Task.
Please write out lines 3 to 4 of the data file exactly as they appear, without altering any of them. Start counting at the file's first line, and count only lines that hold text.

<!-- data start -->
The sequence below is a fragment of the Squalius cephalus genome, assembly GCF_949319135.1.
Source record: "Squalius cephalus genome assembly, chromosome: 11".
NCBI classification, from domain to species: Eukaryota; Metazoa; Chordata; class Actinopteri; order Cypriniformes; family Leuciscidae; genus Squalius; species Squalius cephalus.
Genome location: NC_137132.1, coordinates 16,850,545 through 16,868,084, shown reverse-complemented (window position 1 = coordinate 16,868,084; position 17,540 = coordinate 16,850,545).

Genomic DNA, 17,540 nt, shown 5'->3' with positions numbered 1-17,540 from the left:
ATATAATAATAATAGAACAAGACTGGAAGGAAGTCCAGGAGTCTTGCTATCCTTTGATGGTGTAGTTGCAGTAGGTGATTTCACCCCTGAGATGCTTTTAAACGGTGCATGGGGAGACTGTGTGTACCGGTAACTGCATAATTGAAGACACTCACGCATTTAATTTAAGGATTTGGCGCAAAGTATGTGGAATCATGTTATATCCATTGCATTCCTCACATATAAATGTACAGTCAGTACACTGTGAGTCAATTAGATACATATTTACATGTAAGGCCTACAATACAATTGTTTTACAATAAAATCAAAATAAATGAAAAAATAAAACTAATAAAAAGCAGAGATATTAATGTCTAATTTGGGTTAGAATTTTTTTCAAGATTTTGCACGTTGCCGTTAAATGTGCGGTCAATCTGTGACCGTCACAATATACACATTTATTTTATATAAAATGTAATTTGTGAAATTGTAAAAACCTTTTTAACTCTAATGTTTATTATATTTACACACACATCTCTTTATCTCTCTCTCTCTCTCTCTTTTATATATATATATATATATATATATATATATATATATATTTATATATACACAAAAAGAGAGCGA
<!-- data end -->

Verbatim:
NCBI classification, from domain to species: Eukaryota; Metazoa; Chordata; class Actinopteri; order Cypriniformes; family Leuciscidae; genus Squalius; species Squalius cephalus.
Genome location: NC_137132.1, coordinates 16,850,545 through 16,868,084, shown reverse-complemented (window position 1 = coordinate 16,868,084; position 17,540 = coordinate 16,850,545).